Communities are all about sharing. About Generosity. About Giving. At both the events I attended, people brought food. Shared food. That’s important. To share the stuff that sustains Life.

You cannot buy Community. You create it by Giving. People brought wood to feed the Fire. Shared their stories to feed the People. People brought their Creativity to the Party in the form of their Costumes. The Effort that had made showed their Commitment and granted them access to the Community. One friend, my neighbour, is a DJ – he brought his equipment and shared his music so we could dance. And we danced to celebrate his music. Our effort celebrating his effort.

Halloween, for me, is about marking the year. It is not really about pumpkins or vampires or trick-or-treat. It is about recognising the nature of Time. Honouring Time as essentially cyclical. Acknowledging that Darkness is falling upon us. That we are entering a particular phase of Nature’s cycle when the days grow short and the nights long. A Time for drawing in. Conserving energy. Taking stock. Resting. A necessary Time. Essential. The Darkness is not something to fear. We need it. Now is the Dark Time. We should enjoy it. And, in order to do so, in order not to be consumed by fear, we remind ourselves that it will not last forever – that it is all a cycle and the Light will return. We remind ourselves by lighting Fires, by putting candles in pumpkins, by filling the dark skies with fireworks, by dancing and singing and sharing what we have, by gathering in communities, by having fun.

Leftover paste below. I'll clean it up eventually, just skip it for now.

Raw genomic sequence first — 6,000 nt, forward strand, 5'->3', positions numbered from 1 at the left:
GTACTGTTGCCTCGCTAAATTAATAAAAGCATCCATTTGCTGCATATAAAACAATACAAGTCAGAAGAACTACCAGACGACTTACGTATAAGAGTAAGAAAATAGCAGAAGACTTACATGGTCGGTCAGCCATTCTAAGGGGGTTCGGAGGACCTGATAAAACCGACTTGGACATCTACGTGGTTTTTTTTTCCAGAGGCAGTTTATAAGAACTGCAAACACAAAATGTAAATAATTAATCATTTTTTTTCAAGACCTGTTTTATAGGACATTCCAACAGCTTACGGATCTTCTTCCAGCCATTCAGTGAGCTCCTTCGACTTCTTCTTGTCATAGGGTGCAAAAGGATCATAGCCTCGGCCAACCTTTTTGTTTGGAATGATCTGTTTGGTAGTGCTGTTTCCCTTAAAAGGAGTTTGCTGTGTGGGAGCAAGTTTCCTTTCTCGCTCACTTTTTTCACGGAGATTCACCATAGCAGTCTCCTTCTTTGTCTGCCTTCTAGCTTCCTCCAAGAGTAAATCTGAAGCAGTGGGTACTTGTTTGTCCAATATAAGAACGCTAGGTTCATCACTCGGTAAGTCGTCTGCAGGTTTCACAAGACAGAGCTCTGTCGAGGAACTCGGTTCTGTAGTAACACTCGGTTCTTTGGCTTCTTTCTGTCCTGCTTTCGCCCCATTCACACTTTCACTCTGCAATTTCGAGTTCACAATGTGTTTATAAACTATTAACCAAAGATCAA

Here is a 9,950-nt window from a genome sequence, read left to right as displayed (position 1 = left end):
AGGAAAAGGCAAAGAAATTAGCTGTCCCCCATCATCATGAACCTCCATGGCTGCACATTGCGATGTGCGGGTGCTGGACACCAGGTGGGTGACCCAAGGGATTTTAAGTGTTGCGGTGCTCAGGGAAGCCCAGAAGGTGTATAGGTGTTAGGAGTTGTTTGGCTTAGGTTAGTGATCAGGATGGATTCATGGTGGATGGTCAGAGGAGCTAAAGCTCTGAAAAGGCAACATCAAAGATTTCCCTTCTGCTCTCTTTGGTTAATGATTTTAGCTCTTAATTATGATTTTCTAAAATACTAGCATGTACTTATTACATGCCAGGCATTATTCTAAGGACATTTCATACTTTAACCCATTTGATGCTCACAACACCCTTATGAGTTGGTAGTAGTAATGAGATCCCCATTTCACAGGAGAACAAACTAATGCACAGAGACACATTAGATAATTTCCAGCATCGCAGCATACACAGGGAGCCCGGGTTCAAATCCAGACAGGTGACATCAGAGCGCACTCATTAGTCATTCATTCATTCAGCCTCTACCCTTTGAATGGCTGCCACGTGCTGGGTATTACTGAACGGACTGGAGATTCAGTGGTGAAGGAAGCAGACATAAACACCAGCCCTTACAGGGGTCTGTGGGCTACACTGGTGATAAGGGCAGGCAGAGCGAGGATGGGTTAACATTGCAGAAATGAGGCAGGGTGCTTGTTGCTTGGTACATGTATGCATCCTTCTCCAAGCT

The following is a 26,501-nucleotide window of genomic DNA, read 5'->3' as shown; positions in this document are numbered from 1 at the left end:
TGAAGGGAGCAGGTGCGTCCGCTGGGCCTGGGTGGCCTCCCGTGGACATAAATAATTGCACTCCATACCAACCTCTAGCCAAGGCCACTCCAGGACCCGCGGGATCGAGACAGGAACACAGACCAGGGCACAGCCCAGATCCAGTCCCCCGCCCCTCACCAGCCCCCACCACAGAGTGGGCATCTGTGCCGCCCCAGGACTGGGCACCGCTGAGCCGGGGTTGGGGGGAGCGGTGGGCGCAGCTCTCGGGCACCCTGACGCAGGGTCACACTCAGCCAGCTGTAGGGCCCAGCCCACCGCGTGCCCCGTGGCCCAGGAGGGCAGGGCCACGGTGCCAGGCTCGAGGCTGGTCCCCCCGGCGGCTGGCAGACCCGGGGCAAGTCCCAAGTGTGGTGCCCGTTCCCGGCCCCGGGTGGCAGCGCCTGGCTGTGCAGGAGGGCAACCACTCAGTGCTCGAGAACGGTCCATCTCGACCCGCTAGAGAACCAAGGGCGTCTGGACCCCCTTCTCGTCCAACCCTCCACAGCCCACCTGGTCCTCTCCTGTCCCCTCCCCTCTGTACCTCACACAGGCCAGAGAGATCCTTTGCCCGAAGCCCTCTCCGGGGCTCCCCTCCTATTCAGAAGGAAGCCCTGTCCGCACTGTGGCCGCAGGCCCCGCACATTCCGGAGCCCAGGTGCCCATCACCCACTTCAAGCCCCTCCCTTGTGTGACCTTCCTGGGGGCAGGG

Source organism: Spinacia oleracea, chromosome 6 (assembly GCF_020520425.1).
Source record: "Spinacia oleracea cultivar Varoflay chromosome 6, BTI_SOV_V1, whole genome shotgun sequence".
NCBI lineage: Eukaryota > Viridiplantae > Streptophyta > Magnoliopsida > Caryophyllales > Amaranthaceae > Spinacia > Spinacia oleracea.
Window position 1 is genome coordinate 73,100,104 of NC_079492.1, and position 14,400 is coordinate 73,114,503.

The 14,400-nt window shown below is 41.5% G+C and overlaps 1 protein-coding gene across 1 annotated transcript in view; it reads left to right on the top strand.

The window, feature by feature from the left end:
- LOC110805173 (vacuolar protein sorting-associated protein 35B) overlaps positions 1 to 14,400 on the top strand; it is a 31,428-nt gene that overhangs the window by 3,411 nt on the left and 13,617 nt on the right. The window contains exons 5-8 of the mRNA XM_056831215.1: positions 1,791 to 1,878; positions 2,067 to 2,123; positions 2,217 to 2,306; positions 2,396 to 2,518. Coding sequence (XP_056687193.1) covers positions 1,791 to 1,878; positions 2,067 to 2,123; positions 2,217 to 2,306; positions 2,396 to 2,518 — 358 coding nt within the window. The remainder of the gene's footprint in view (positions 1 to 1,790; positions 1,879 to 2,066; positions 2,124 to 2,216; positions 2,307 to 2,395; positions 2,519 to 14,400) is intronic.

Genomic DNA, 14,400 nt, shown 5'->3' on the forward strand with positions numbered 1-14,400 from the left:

So, Thanks to the Firekeepers. Thanks to the Party People. Bring on the Dark and remember the Light.


Happy Diwali

Happy Samhain

Happy Halloween